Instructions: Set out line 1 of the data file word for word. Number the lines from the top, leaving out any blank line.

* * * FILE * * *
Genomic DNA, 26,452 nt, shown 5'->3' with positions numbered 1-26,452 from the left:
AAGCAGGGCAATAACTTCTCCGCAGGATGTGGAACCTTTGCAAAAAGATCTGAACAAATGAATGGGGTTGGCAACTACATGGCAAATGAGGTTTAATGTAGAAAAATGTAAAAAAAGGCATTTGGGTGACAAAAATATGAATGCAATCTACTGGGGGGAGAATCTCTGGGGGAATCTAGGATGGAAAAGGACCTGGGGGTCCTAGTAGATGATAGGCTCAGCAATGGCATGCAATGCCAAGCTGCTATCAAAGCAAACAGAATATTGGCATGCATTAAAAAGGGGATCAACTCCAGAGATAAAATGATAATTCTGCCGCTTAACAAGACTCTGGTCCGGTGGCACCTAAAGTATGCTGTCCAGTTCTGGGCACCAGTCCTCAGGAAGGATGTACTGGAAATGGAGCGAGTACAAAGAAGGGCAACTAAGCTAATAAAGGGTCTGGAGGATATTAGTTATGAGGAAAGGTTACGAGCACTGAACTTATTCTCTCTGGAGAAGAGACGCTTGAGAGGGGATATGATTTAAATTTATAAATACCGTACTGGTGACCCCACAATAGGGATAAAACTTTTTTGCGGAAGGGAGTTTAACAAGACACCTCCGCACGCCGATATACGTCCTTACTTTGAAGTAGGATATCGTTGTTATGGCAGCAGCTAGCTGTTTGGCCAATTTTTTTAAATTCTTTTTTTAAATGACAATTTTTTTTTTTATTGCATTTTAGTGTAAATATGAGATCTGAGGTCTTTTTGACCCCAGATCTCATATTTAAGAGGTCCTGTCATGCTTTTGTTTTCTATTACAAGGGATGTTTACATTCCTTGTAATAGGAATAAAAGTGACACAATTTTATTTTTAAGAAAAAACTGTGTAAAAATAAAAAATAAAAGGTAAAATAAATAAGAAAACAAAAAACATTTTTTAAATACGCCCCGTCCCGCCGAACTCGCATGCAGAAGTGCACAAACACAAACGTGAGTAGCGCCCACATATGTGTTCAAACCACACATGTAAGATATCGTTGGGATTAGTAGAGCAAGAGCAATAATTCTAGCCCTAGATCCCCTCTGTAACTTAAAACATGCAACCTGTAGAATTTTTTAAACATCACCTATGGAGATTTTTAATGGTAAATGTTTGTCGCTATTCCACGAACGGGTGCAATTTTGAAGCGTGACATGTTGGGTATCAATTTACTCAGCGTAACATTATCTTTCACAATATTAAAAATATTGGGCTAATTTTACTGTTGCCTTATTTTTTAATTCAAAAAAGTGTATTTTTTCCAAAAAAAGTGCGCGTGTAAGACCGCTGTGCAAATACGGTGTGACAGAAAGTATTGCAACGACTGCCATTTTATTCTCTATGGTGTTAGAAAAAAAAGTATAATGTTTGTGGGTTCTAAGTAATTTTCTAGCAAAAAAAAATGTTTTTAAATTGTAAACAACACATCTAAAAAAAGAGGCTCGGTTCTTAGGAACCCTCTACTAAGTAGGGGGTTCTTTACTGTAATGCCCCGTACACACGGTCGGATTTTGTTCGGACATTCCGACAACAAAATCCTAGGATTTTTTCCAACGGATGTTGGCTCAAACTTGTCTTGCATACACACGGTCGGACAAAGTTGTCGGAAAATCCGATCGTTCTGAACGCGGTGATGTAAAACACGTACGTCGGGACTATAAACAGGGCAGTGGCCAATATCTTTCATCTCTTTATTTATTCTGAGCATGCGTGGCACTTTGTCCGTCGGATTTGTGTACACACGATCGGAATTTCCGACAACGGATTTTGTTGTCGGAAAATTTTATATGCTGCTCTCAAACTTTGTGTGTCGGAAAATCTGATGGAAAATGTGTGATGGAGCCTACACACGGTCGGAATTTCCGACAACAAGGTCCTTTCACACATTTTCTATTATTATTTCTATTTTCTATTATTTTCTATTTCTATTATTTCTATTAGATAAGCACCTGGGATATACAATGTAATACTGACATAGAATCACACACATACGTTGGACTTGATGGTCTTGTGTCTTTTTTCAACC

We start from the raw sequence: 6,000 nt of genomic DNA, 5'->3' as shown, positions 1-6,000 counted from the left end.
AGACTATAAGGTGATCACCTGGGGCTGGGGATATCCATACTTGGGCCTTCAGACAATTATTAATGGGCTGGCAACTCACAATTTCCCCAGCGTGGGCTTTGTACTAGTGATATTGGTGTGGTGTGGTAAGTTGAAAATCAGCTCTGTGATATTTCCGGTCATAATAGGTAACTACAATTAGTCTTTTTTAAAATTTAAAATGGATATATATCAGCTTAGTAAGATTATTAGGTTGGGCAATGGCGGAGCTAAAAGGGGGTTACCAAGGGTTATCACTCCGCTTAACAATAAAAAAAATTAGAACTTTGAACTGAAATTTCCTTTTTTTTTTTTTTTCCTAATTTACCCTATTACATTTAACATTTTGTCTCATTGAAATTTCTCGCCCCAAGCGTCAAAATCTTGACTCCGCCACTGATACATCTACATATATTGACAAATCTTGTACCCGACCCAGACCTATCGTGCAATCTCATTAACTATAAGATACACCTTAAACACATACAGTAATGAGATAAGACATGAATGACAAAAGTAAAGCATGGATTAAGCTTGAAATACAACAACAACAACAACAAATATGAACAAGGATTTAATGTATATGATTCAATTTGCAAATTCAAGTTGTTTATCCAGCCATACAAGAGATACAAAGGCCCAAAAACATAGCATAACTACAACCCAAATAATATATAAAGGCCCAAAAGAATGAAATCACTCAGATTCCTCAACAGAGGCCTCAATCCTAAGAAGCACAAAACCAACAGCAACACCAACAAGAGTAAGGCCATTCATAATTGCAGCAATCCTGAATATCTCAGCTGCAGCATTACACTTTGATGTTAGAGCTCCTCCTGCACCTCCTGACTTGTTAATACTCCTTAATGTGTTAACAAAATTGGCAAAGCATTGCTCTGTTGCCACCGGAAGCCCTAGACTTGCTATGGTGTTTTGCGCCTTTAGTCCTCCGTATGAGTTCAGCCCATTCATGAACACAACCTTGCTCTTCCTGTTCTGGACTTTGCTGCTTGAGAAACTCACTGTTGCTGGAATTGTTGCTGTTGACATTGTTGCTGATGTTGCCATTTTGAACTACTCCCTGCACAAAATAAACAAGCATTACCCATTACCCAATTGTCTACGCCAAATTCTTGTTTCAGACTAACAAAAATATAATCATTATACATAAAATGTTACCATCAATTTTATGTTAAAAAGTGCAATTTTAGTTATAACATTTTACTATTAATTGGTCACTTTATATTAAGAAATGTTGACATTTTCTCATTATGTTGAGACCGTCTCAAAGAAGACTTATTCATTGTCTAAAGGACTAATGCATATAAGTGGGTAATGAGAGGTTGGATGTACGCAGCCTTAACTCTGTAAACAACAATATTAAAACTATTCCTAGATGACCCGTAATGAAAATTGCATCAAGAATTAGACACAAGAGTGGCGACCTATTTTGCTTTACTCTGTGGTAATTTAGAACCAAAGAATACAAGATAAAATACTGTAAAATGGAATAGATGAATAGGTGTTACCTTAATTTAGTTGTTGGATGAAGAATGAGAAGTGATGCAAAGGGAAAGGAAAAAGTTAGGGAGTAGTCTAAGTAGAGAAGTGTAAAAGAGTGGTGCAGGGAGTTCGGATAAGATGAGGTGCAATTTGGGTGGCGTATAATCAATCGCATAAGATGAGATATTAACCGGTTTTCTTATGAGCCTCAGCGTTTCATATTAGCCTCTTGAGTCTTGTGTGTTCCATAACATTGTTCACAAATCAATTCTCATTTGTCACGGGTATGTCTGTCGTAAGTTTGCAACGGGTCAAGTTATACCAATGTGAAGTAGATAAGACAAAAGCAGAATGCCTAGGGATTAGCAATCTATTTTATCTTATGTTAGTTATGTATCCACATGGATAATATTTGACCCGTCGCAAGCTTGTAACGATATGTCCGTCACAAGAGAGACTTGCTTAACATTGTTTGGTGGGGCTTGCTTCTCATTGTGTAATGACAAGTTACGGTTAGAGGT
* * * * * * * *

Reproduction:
Genomic DNA, 26,452 nt, shown 5'->3' with positions numbered 1-26,452 from the left: